The brilliant thing about Java-the-platform is that it allows many languages to coexist.  I can mix code written in Java, Clojure, JRuby, Jython, etc. and it’s pretty easy, because they all implement the same fundamental interfaces like java.util.List and  java.lang.Runnable.  For example, right now I have Hadoop (Java code) calling Clojure code calling JRuby code.  It all just works.

(The .NET CLR provides similar capabilities, and there is a Clojure CLR port.)

Stop Your Java SAX Parser from Downloading DTDs

Back in February, in a slightly plaintive post, the W3 sysadmins asked that people stop hammering their servers with requests for XHTML DTDs. Everyone said yes, this is a stupid problem that wouldn’t have happened if a) the XML spec were less dumb, or b) XML libraries were less dumb.

After that post, I spent two whole days fighting with XML catalogs — possibly the worst-documented XML spec ever — to make sure my Java code wasn’t downloading a DTD every time it read an XHTML document.

To my annoyance, no one seems to have posted any cut-and-paste solutions to this problem. Setting properties on the SAX parser is no help, and the XML catalogs solution is a pain to set up.

So what if someone wrote a “dummy” XML entity resolver that does nothing? Here’s what I came up with:

public class DummyEntityResolver implements EntityResolver {
    public InputSource resolveEntity(String publicID, String systemID)
        throws SAXException {
        return new InputSource(new StringReader(""));

Lo and behold, it works! The key is the return line — if you return null, the SAX parser reverts to its default behavior and downloads the DTD.

Use it like this:

XMLReader reader = XMLReaderFactory.createXMLReader();
reader.setEntityResolver(new DummyEntityResolver());
reader.setContentHandler(new YourContentHandler());

The catch is that this will break any externally-defined entities, including standard XHTML entities like &copy;. The built-in XML entities such as &amp;, and numeric character entities like &x43;, will still work.

You can check that you’re not downloading any DTD’s by watching the output of ngrep -q DTD while running your XML parser. If it doesn’t print anything, you’re good.

Calling Java Constructors with this()

The things I don’t know about Java… could fill a book. Here’s a new one, from the Hadoop sources:

public ArrayWritable(Class valueClass) {
    // ...

public ArrayWritable(Class valueClass, Writable[] values) {
  this.values = values;

The second constructor uses the syntax this(arg) to call a different constructor, then follows with initialization code of its own. I had no idea you could do that.

Not So Slow

Perhaps I was premature worrying about how slow Ruby is. John Wiseman was benchmarking Montezuma, his Common Lisp port of Ferret/Lucene, and found out in the process that Ferret is 10 times faster than Java Lucene! As he says, Ferret gets help from about 65,000 lines of C code.

I’ve heard this before, perhaps not often enough to make a generalization, but at least enough to identify a trend: if you want performance from Ruby code, rewrite it in C. (The same is sometimes said of Python, or really any interpreted language.) The basic approach seems to be to extract the most performance-critical parts of your dynamic, interpreted language program and rewrite them in a static, compiled language, thus retaining most of the benefits of both.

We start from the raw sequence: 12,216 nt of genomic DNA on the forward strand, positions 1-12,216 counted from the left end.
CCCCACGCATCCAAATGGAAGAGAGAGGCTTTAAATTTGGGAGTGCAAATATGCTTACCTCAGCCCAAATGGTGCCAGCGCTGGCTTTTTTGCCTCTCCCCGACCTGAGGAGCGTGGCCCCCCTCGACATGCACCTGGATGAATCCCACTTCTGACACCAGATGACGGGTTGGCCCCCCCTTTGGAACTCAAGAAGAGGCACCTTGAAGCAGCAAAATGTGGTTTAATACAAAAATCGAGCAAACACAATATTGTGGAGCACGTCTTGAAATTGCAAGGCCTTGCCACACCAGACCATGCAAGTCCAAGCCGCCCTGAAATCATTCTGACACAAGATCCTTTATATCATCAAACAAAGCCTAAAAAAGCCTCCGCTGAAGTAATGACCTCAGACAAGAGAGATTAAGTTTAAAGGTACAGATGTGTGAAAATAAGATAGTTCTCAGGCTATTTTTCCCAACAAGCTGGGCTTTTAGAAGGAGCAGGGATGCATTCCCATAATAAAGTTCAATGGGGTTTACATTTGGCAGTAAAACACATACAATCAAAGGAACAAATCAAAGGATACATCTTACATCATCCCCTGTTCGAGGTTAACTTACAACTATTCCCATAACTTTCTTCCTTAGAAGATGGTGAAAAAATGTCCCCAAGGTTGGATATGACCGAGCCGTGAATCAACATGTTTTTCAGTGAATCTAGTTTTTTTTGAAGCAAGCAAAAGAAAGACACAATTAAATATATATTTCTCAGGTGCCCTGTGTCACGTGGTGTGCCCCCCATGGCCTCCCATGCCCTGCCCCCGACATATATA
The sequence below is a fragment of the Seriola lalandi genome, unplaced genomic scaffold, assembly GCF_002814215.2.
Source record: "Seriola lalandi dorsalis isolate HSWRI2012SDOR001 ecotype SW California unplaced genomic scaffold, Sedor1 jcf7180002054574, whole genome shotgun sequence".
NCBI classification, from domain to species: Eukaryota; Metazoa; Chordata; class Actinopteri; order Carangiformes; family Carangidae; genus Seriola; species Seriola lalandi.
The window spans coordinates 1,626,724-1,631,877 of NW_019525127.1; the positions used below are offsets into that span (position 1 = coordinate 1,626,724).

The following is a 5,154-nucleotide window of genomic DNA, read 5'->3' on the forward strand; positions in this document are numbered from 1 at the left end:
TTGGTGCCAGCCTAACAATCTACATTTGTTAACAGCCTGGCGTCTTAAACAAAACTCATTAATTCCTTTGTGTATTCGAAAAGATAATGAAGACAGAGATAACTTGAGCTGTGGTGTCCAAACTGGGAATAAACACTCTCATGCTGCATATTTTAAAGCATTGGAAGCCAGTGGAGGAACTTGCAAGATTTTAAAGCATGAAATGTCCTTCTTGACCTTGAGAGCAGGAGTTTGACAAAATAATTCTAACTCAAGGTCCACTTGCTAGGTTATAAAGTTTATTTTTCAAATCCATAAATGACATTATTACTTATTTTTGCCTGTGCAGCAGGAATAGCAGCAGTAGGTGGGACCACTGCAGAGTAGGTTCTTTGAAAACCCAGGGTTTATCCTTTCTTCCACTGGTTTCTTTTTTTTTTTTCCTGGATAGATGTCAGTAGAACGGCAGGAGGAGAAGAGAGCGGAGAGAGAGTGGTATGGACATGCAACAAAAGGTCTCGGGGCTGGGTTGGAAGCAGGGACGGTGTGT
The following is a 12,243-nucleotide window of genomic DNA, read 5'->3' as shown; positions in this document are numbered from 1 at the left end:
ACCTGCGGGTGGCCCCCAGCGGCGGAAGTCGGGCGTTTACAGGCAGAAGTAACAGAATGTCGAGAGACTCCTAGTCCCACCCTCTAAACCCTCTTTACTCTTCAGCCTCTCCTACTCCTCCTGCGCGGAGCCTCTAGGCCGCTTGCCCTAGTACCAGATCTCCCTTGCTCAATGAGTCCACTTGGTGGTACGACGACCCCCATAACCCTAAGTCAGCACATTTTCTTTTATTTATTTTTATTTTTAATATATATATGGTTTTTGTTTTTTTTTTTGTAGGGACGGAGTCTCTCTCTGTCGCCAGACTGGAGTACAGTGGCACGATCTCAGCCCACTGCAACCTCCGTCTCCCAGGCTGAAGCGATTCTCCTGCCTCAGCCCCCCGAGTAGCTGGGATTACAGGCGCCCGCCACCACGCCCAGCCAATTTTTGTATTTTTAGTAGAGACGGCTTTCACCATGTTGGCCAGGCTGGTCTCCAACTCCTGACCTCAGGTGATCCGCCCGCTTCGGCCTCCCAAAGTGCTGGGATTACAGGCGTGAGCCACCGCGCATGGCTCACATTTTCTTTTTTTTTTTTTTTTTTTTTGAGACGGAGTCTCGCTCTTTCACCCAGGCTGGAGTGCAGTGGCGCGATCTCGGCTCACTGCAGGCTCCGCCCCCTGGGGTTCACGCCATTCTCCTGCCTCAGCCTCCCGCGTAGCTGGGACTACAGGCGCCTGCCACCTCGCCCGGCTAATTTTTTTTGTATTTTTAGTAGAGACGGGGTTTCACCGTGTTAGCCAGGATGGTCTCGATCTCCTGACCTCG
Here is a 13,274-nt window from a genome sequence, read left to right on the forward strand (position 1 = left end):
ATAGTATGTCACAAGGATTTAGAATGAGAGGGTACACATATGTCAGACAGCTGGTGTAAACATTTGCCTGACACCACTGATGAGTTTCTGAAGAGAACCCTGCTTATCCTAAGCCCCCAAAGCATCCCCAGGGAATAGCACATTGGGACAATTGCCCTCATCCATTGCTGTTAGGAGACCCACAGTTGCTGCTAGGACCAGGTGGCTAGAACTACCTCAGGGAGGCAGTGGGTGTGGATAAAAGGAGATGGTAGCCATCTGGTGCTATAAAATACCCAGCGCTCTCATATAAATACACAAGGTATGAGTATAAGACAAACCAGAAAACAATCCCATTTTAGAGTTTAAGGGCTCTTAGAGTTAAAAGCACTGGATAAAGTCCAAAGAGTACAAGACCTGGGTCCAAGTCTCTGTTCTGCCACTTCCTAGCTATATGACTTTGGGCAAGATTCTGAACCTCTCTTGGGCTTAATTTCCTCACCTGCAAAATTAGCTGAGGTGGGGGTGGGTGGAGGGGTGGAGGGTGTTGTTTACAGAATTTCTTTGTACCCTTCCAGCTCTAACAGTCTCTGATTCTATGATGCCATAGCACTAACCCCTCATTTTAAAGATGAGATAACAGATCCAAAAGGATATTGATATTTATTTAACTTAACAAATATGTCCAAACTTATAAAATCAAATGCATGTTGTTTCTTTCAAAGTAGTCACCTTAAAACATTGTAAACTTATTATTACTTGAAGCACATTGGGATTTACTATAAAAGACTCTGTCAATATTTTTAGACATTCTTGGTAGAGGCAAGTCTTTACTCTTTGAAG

It’s an interesting contrast to what I see as the Common Lisp approach to optimization, which is to keep everything in Lisp but add compiler declarations in hopes of speeding it up. Trouble is, unless you’re an expert on the inner workings of your compiler (or can read the disassembled code) it’s hard to know exactly what effects a particular declaration will have.

Eventually, I think manual optimization will become unnecessary. Experimental compilers like Stalin have been shown to produce faster machine code than hand-coded C. Stalin compiles a subset of Scheme down to a subset of C, making heavy use of type-inferencing and static analysis. If it can be done with Scheme, surely it can be done with Python, Ruby, or any other dynamic language.

Who Needs Data Structures?

Ran across an interesting remark in a discussion of Microsoft hiring interviews:

If I remember, a lot of MIT people back in the 70s broke the computer world into the Lisp and non-Lisp data typers. The Lisp folk took a casual attitude towards data structures – just shove them in a list, put them on a plist, stash them in a cache. If it gets slow or confusing, add some tags and a hash algorithm. Most non-Lisp folk were appalled at this. They wanted to see the data structure design up front, the data relationship dictionary, complete and comprehensive, even before any coding started.

This sounds like it could be a language-induced habit as much as a programming style. E.g., in Java you have to write “class foo” at the start of a program before you can do anything else, so it makes sense that you’d start by defining data structures. In Lisp, it’s really easy to jump straight to the algorithms, making up “casual” data structures as you go along, so that’s what you do.

The “stuff everything into a list, add some tags later when it gets too big or confusing” is exactly how my largest-to-date Lisp programming project panned out. It worked fine, and made the code pretty short and simple. As the big list got too big to handle in-place, I wrote a handful of functions that pulled out specific pieces of data. Since function calls look identical to method calls in Lisp, the code looked like I had defined a class with a bunch of accessor methods, while in fact it was still just a big list. This was especially helpful given that I was working with free-form data parsed from text files, not a table of predetermined fields. (This could also have been handled somewhat less elegantly with XML.)

Update Oct. 3, 2006: In case anyone was misled, the title was a joke. Data structures are certainly useful. I was merely commenting on the programming styles induced by different languages.